Jim McAuley
Gongfarmer 36

(Long Song Records)

A small package which appeared totally out of the blue in my mailbox makes it possible for me to update the story of US guitarist Jim McAuley, four years after the release of his fine "variable line-up" double CD titled The Ultimate Frog. Readers will recall that my first encounter with Jim McAuley's music had also been born out of serendipity, also thanks to my mailbox.

In my review of said album I had half-jokingly filed the featured music under "Incus meets Takoma", that is to say an approach to improvisation which makes ample reference to traits that are peculiar to various strains of American music and which made apparent McAuley's "thematic" approach - a definition that can be used to indicate a "theme" as the word is nowadays commonly understood, but also a "climate" or a "mood" - while making use of many guitar techniques that are "indigenous" to those styles.

An album of duets, The Ultimate Frog closing track was a piece for solo guitar, For Rod Poole: a very fine performance that made me curious about a McAuley solo album. Such an album did, in fact, exist, having been released under the title Gongfarmer 18 in 2005 by Nine Winds. Meanwhile, it was with great surprise that I happened to learn from McAuley himself - my curiosity about his music and his life made me ask him for an interview - that with the only exception of an album on Incus titled Acoustic Guitar Trio, the music featured on Gongfarmer 18 more or less told "the whole story" when it came to adult-age McAuley.

It's with a pinch of contrition that I have to admit that to this day I've never listened to Gongfarmer 18. So I can't trace any smart comparison between tracks titled Dark Blooming, Blues For Wally Blanchette, Eyelids Of Buddha, and Nika's Waltz (and maybe Kneebounce), and those which appear on the new album under titles such as Second Blooming, Blues For John Carter, The Eyelids Of Buddha, and nika's Waltz (and maybe Plect's Bounce).

But I can trace a parallel between tracks off The Ultimate Frog such as nika's Love Ballad and Jump Start, which were featured in duo format with Nels Cline's string instruments, and November Night, a duo with Alex Cline's percussion, and those solo versions of nika's Waltz, Jumpstart, and Another November Night which are featured on Gongfarmer 36.

Jim McAuley's new album assembles tracks of various origin and vintage, with alternate takes of tracks that already appeared in a studio guise, tracks recorded live, new tracks, and even a home-made DAT recording, with fine recorded sound and a remarkable musical coherence. It's an "accessible" album, not at all "difficult", though it's a bit unclear to me what its potential buying audience could be.

This could be entirely due to my deficient imagination, of course, though I can easily recall a time when "music for guitarists" - such being the name we used to indicate those mostly acoustic, mostly US-originated albums - was featured on "rock" magazines (true, those were also the times of successful acoustic tours of groups such as Hot Tuna and Grateful Dead), while today's scenario is quite nebulous.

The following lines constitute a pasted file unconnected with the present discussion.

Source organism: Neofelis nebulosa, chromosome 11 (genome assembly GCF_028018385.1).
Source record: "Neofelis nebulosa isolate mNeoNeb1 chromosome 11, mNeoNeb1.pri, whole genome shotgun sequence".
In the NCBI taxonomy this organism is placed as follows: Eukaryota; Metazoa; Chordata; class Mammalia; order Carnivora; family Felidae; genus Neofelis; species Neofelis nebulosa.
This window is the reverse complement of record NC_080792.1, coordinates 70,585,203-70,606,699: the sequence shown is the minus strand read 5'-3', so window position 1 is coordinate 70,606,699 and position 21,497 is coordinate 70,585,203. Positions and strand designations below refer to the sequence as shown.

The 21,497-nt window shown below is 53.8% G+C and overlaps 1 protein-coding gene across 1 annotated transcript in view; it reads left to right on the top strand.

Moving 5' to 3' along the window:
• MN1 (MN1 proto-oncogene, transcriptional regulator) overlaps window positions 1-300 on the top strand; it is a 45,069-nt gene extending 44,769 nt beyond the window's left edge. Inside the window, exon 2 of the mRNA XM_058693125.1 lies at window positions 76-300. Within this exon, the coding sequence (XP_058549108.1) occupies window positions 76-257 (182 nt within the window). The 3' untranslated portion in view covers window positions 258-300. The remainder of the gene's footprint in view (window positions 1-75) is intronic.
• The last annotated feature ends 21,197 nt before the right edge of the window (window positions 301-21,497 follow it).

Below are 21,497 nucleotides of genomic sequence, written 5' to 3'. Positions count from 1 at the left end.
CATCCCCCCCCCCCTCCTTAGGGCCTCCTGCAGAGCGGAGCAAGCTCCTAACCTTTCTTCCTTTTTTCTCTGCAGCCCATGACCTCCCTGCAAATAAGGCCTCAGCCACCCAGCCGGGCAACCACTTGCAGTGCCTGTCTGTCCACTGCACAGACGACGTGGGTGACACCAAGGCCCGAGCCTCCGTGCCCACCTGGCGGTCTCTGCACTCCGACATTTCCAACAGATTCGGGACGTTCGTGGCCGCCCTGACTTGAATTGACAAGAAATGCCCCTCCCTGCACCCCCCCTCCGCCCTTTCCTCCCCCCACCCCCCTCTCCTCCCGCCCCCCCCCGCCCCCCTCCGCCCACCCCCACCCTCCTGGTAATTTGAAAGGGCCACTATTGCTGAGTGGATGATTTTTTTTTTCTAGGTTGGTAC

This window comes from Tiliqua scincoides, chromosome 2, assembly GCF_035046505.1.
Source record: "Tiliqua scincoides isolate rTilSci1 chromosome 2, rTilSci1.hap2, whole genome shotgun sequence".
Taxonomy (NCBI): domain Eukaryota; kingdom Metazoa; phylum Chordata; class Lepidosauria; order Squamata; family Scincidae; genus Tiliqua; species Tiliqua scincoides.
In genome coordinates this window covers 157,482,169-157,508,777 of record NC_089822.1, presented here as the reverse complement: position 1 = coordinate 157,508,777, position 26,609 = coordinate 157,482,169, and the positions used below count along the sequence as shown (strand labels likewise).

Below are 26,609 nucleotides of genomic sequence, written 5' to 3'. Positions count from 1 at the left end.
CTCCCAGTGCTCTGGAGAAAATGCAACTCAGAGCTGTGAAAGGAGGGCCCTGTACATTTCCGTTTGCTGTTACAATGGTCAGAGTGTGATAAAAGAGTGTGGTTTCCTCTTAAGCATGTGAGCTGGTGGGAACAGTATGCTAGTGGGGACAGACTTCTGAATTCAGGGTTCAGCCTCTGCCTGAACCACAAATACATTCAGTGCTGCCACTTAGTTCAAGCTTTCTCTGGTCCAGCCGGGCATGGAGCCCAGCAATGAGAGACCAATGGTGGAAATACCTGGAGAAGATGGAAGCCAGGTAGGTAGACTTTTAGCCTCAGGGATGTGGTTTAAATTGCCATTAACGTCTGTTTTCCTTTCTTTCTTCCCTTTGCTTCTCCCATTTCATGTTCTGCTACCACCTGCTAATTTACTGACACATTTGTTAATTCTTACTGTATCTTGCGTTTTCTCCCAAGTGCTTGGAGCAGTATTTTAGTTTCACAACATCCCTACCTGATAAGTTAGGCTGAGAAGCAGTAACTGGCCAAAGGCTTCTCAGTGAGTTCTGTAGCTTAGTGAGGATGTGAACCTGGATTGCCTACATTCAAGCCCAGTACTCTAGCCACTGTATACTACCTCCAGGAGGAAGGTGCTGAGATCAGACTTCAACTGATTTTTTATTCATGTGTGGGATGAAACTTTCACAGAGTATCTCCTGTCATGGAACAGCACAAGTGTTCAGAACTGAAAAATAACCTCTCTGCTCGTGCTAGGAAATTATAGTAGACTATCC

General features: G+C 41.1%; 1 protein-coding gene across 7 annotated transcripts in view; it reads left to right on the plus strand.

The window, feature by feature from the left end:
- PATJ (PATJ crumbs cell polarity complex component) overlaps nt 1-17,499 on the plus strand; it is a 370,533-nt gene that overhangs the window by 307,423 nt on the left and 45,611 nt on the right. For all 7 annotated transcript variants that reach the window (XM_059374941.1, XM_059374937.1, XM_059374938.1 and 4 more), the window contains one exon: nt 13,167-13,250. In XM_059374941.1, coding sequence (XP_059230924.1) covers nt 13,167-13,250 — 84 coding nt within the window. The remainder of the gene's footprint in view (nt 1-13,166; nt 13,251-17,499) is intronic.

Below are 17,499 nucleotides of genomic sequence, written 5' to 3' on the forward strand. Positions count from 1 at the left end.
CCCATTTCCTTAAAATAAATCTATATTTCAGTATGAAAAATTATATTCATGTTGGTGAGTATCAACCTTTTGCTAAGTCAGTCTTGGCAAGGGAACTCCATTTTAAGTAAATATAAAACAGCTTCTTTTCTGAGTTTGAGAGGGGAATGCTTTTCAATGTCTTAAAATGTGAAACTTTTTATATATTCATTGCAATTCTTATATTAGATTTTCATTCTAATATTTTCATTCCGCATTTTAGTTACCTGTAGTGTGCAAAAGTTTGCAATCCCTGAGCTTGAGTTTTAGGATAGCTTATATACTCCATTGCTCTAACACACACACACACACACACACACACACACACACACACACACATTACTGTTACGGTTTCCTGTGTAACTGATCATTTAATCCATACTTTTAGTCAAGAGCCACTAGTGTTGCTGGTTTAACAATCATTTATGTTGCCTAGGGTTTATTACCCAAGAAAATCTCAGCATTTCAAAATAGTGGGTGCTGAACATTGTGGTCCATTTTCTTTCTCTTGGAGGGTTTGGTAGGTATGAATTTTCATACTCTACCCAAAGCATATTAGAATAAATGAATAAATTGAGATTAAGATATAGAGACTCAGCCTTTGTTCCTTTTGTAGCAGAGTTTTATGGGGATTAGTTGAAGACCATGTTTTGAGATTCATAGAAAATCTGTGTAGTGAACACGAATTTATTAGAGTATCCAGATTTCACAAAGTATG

Let's have a look at the tracks.

Second Blooming, for classical guitar, is a "permutation" of flamenco, with a fine lyrical quality.

Blues For John Carter, for steel string, sounds like a fusion of blues and far-east slide, with "dramatic" arpeggios, and a "suspension" of narrative. Not to be missed, a light but sad little theme which appears about halfway, and also at the close of the track.

Another November Night, with its "rainy" and "menacing" climate, and which features sounds which are almost onomatopoeic, highlights those "raindrops" from the 12-string with a tuning fork. Full chords, slidin'. A tense mood, quite dissonant, then a "pedal".

What Part Of Maybe (Don't You Understand?), quite brief, for dobro and slide, is an "implicit/explicit" country-blues.

Una Lunga Canzone, for classical guitar, is a long home improvisation recorded on DAT. Maybe a bit "looser" than those other tracks, it shows a spirit that's quite "in the moment". There's a clear melodic mood, a slow "rumination". Some "jazz" moments are also noteworthy, with much "swing", at about halfway.

Joy Buzzer, quite brief, for classical guitar, and emery board.

At about 11', The Eyelids Of Buddha, for 12-string and slide, is the longest track on the album. Harmonics galore! There's a fine theme, meditative, and quite melancholic. This track shows a "progression", a "direction", though the featured material are quite diverse.

Plect's Bounce, for prepared guitar, has some microtonal bass notes, almost like a koto. Sounds brief, but it ain't.

Saltarello/Jumpstart is a combination of a Renaissance "dance" piece penned by Vincenzo Galilei (according to the album's liner notes, at least) and - after a brief passage rich with harmonics - Jumpstart, whose theme is quite easy to recognize. There's a "blues" mood for classical guitar, which goes hand-in-hand with the "dance" nature of the preceding track.

In closing, nika's Waltz is a delicate piece for 12-string and slide sounding halfway between a harpsichord and a musical box. There's a melodic theme played "slide", with high notes above an arpeggiated ostinato. "Smorzando"... and a warm applause (to the track and, by inference, the whole album).

Beppe Colli

Beppe Colli 2013

CloudsandClocks.net | Jan. 14, 2013